How much do you tip? Waitresses: 15-20% of the total bill. An easy way to do it is this: If the bill is $30.05, take 10%, which is $3 (move the decimal point one number to the left), and double that. Ta-da! The (generous and unexpected-from-a-young-person) tip is $6. If you can’t afford to tip the standard going rate, you shouldn’t go out. Or you should go somewhere you don’t have to tip. Period.

Coffee-shop baristas: $1 per espresso drink. These people remember who tips and who doesn’t, I promise you.

If someone has done something extraordinarily nice, like let you sit at your table for super long after you’re done eating without giving you attitude, or picked you and your wet dog up in their taxi, or broken a sweat in any way, give them more than 20%: 25% is good.

Everyone else gets 10-15%.

4. Cooking

Subjectively, you don’t have to know how to cook. Whatsoever, it’s easier nowadays to be able to purchase something–healthy or unhealthy, cheap or not. We live in a society where, objectively speaking, you might not even have to leave your house ever; you could get food delivered to you, work from home, pay your bills online. However, being able to make one adult meal is a critical life skill. How so? How many times can you reinvent your Domino’s pizza but you swear it off forever. Provided for you here, a super simple and basic fried rice recipe.

Ingredients:

  • 1 – 2 green onions, as desired
  • 2 large eggs
  • 1 teaspoon salt
  • Pepper to taste
  • 4 tablespoons oil for stir-frying, or as needed
  • 4 cups cold cooked rice
  • 1 – 2 tablespoons light soy sauce or oyster sauce, as desired

Preparation:

Wash and finely chop the green onion. Lightly beat the eggs with the salt and pepper.

Heat a wok or frying pan and add 2 tablespoons oil. When the oil is hot, add the eggs. Cook, stirring, until they are lightly scrambled but not too dry. Remove the eggs and clean out the pan.

Add 2 tablespoons oil. Add the rice. Stir-fry for a few minutes, using chopsticks or a wooden spoon to break it apart. Stir in the soy sauce or oyster sauce as desired.

When the rice is heated through, add the scrambled egg back into the pan. Mix thoroughly. Stir in the green onion. Serve hot.

5. Really Apologizing

One universal rule is that, whether intentional or not, you’ll hurt someone. The whys, wheres, etc are not remotely important. What is is the way that you apologize. The person on the receiving end of the apology doesn’t have to accept it–that’s their right. However, the way you go about this is critical and could even possibly make the situation worse by using a single word: If.

Take this scenario. You’re adapting to a new environment, be it high school or college, and you’re making a new group of friends. This group particularly enjoys partying, while your “older” friend group may be necessarily be interested in the scene. You’re suppose to hang out with this older friend group when you get invited to a party by your newer friends, and blow off the aforementioned friend group.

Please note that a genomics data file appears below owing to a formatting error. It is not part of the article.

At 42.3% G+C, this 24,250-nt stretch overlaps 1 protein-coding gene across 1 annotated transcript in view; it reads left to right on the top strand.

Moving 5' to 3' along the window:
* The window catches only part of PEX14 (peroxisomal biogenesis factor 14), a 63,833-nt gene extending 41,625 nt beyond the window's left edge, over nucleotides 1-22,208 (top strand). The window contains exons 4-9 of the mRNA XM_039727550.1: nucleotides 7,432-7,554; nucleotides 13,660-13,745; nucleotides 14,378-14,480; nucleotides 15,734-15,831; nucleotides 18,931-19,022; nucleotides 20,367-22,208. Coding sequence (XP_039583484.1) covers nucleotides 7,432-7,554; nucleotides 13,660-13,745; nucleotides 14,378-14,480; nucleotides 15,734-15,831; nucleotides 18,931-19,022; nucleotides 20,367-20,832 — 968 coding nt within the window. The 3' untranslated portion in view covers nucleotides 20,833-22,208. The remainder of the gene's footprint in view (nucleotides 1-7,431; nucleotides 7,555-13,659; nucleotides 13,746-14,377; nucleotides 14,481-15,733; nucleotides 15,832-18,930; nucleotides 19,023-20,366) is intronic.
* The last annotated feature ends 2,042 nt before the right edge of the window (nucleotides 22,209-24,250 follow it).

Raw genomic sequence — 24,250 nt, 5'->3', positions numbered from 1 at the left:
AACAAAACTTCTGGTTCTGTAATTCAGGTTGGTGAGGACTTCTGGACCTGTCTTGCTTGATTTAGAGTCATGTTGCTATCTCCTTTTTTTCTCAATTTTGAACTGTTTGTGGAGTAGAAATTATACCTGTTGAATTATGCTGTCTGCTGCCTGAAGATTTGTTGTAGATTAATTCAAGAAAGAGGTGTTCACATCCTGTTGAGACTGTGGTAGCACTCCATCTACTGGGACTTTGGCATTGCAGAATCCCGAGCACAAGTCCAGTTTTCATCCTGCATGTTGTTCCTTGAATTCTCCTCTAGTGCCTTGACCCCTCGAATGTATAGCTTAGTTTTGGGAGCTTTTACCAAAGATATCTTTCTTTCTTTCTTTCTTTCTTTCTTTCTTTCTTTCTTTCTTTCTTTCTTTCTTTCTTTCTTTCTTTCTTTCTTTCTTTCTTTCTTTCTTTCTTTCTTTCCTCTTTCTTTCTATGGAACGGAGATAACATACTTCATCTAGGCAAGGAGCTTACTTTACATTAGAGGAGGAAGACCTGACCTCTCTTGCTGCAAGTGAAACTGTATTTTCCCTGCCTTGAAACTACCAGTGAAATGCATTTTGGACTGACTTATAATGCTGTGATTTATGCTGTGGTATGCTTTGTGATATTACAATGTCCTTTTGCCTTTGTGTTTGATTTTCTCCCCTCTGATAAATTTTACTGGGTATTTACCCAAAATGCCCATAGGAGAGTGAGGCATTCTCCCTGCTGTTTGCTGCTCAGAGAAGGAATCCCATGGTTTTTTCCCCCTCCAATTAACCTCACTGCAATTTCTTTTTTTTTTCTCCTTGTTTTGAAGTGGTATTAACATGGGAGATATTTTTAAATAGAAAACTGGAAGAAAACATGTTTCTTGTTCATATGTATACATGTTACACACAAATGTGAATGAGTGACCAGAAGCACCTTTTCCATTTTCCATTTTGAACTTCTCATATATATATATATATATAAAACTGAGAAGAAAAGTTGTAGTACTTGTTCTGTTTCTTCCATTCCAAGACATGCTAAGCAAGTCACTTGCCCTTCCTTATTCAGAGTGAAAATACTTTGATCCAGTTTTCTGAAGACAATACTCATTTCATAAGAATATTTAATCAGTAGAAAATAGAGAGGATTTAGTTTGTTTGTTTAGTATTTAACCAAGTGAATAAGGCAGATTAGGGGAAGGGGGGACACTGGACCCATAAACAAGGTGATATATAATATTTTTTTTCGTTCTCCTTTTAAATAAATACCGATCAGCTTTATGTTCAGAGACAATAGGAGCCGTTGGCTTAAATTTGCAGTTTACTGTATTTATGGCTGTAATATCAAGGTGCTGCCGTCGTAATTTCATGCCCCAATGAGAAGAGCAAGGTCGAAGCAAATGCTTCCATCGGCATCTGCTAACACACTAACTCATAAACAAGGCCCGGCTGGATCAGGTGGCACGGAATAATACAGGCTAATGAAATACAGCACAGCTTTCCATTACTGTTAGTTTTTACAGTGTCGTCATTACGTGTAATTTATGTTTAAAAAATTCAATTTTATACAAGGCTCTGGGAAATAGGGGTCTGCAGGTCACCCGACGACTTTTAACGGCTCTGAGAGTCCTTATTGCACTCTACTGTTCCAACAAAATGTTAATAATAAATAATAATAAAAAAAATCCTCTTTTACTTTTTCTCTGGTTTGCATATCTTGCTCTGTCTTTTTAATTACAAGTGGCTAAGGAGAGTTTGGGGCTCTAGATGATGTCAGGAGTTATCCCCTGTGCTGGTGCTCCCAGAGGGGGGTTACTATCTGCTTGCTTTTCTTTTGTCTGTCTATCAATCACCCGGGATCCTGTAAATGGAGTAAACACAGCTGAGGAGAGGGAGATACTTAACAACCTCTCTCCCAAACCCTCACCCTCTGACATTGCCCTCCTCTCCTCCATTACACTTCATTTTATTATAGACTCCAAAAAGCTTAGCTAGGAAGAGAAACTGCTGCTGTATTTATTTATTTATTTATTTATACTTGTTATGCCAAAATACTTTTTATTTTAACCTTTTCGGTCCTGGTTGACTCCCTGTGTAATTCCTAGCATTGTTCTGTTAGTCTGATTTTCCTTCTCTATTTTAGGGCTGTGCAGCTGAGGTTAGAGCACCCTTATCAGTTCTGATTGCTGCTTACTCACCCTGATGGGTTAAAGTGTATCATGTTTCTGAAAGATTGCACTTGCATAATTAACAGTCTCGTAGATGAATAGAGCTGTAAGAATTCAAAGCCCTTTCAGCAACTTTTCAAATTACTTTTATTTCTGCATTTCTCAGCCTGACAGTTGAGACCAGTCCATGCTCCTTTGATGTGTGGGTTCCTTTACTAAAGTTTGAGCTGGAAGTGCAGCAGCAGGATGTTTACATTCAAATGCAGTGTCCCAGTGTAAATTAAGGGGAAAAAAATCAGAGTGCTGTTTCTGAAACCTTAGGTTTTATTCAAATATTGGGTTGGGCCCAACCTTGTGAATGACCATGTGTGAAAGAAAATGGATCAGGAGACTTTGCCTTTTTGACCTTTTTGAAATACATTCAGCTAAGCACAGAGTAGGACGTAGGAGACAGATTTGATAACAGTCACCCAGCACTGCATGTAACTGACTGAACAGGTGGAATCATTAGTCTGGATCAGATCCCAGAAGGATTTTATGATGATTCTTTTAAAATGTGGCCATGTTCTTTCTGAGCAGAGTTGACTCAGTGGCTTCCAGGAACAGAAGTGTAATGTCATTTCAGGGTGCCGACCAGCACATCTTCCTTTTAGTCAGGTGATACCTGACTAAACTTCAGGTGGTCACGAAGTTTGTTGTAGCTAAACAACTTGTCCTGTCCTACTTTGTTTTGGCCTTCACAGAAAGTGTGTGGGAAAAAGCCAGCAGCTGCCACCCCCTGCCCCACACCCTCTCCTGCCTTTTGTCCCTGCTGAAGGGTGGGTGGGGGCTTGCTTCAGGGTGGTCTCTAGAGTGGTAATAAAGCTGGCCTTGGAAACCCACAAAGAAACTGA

Bad apology: “I’m sorry if you feel that I abandoned you guys, or lied to you about the party.”

Look at you! You’re not remotely sorry! Look at that if! You’re basically blaming them for feeling the way they feel. “I’m sorry if you…” is a shit apology. Are you sorry? Then be sorry! Half-hearted apologies are just that, half-hearted. If you don’t believe you did anything wrong, then stand behind it. Don’t blame the other person or use sneaky words like if to shift things around to sound like you’re not really to blame. Apologies involving the if word tend to turn into major fights, because one person believes they are trying to make amends, and the other person doesn’t hear any actual regret or sorry-ness.

Good apology (note: always in person): “I’m sorry that I blew you guys off for that party. That was pretty shady and a shitty thing to do. I won’t do that to you again. I understand if you’re still mad at me.”

Look at all those words. You did the bad thing, you take the blame. Nice!

6. How To Be Happy

Maybe happiness is this: not feeling like you should be elsewhere, doing something else, being someone else. You have every right to existence, you have every right to take up space, and there isn’t a single fucking person on this planet who can negate that. The highest form of abuse is, often times, at the hands of ourselves. Learn, little by little, to love the person you are. If you don’t like that person, change yourself to be someone that you love. Learn to be your own friend, learn to be comfortable in your own skin. Also drink water, lots of water. 2-3 liters of water daily.

7. Being Jay-Z about Life